In an economically devastated Alaskan town, a fisherman with a troublesome past dates a woman whose young daughter does not approve of him. When he witnesses the murder of his shady brother, he, the woman and the kid run to the wilderness.
Humberto Fuentes is a wealthy doctor whose wife has recently died. In spite of the advice of his children, he takes a trip to visit his former students who now work in impoverished villages... See full summary »
Dan Rivera González
Seven former college friends, along with a few new friends, gather for a weekend reunion at a summer house in New Hampshire to reminisce about the good old days, when they got arrested on the way to a protest in Washington, DC.
1950. Rural Alabama. Cotton harvest. It's a make-or-break weekend for the Honeydripper Lounge and its owner, piano player Tyrone "Pine Top" Purvis. Deep in debt to the liquor man, the ... See full summary »
Limbo tells the story of people trying to reinvent themselves in the Southeastern islands of Alaska. The story revolves around Joe Gastineau, a fisherman traumatised by an accident at sea years before, singer Donna de Angelo and her disaffected daughter Noelle who come into Joe's life. When Joe's fast-talking half-brother Bobby returns to town and asks Joe for a favor, the lives of the characters are changed forever.Written by
On some occasions when Noelle is reading from the diary in the cabin, she's sitting with her back to the fireplace. Since the fire is the only source of light at night, that would put the diary in shadow and make it unreadable. See more »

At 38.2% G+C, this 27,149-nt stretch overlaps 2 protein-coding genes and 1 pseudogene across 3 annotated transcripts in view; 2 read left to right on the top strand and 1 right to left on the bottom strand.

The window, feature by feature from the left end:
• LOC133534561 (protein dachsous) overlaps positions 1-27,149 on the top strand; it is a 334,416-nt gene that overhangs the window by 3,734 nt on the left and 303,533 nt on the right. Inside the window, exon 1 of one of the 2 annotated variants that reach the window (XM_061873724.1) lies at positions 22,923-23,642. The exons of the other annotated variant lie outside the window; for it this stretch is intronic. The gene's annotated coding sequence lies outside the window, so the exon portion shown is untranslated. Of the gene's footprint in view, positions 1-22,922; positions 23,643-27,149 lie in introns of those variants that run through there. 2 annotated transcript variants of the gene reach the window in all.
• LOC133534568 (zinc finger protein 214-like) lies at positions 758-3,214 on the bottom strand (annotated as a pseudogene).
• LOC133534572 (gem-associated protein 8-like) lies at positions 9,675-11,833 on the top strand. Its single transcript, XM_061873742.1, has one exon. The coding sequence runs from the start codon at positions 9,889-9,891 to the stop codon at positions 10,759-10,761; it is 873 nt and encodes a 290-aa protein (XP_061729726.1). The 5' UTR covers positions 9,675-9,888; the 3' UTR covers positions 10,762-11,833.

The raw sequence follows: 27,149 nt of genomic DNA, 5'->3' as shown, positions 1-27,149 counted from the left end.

Where are you living these days?
Two steps ahead of the finance company.
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Having finally caught us with John Sayles' "Limbo", it must be said that the king of the indie scene can still surpass any genre.
Casting his friend (and movie veteran) David Strathairn as an Alaskan fisherman with an emotional crisis is one of the film's many pluses. Strathairn brings an everyman quality to every role he's in. The film is also not unlike Strathairn's own "The River Wild". At least, without the contrivances. Mary Elizabeth Mastrantonio is also good as a bar singer (she sings pretty well too) hauling her teenage daughter (Vanessa Martinez, very good in her debut) through gig after gig. The film also has some thriller elements; but, this of course, is Sayles, who wisely pushes for character development and dialogue ladened with truth.
As he proved with EIGHT MEN OUT, MATEWAN, CITY OF HOPE, and PASSION FISH, Sayles is a truly gifted writer/director. Keep it coming.
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